Corporate Structure Is More Then Liability Protection

Business is for the enrichment of the owners. Philanthropy is for the enrichment of others. They are as different as night is to day but they are compatible and do co-exist just as night and day in our 24hr experience. The corporate structure has proven to be excellent for the success at both objectives. If your vision for your law practice lists the enrichment of others as the number one priority and the enrichment of yourself second your decision making process will be markedly different then another who’s vision is self enrichment first and enrichment of others second. Either way both are necessary components for the success of those visions. Even the best run, most respected philanthropies find it necessary to account for how they spend the money they are given in order to be given more to do their work. Similarly, businesses for self enrichment are accountable to market forces to earn income through the patronage of happy customers.

Accountability is everywhere no matter what the size, shape or form of your endeavor. Professional legal services are vital to the fabric of our society. It would be my hope that each and every organization delivering such vital necessities would, for very practical reason, commingle business and philanthropy. If you review this blog site for even a moment you will see that I strongly believe two things. First, law firms should be a safety net for those engaging in the practice of law. Secondly, the “ownership imperative” permeates the partnership structure wasting the rare resources of our legal community leading to some of the major dissatisfactions for both practitioner and consumer.

When I speak of “the corporate structure” I don’t focus on the legal implication of corporate protection. Those already exist in LLC (Limited Liability Corporation) which law partnerships avail themselves. I support and encourage those protections for law firms as I support them for “S Corps”, “C Corps”, etc. as a matter of public policy. No matter what the formation of a profit or not for profit venture they should always seek to secure these protections. So you see, it is not the formation platform that matters to my proposition that partnerships are bad, rather it is the internal operational “rules” by which partnerships conduct their business and pursue their vision.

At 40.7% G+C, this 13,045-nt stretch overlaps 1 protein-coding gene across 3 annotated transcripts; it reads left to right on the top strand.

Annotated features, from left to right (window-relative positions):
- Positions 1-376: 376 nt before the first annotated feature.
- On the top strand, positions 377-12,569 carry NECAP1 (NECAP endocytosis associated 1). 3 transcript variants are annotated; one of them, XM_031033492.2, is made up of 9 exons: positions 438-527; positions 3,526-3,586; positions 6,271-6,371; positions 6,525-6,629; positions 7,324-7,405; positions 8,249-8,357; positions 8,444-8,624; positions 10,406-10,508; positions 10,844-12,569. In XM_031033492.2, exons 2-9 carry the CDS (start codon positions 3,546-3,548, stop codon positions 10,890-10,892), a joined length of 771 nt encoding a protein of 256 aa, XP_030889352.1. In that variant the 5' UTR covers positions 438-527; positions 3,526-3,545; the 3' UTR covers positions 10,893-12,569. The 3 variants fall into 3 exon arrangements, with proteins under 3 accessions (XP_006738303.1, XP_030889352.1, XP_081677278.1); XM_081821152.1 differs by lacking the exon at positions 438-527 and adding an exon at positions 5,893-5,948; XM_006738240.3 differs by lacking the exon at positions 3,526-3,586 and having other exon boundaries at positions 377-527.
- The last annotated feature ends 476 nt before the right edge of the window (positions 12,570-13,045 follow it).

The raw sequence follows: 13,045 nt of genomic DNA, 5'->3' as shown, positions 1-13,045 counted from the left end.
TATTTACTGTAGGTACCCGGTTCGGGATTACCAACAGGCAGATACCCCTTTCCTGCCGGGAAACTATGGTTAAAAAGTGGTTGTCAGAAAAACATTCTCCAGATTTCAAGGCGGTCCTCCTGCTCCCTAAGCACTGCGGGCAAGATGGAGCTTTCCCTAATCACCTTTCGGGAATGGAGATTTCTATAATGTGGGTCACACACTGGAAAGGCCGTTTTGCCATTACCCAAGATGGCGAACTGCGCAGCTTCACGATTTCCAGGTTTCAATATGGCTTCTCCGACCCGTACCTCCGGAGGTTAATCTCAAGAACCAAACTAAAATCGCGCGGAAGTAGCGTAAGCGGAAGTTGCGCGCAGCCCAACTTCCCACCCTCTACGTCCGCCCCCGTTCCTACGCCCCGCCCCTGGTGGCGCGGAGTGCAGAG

“A rose by any other name is just as sweet” or to me a partnership by any other name is just as flawed. I need not remind anyone that the ethical codes of conduct clearly sum up that attorneys must only engage in the “business of law” with other attorneys. It is up to each their own conscious whether there can be value in changing the internal motivations and operational rules of their organization to manifest a new effect on the consumer, future practitioners and the fabric of our society. No matter if for profit or non-profit or as I hope the commingled of both visions, lay advice is only advice till you actively begin to introduce the possibilities.

Some of the possible effects of internally adopting a “corporate reality” to your organization:

• Introduction of “valued” non-partner tracks
• Introduction of “valued” part time or project based positions
• Introduction of flat fee billing
• Introduction of employee ownership (aka: Associate ownership, class B stock)
• Introduction of “micro-practice” opportunities within the organization
• Introduction of “transparent” economics

“A rose by any other name is just as sweet” or to me a corporation by any other name is just as sweet. I understand it is too radical an idea to eliminate “partnerships” from the practice of law today but try to continue to adopt the manifest good that the structure offers not just the liability protection it affords.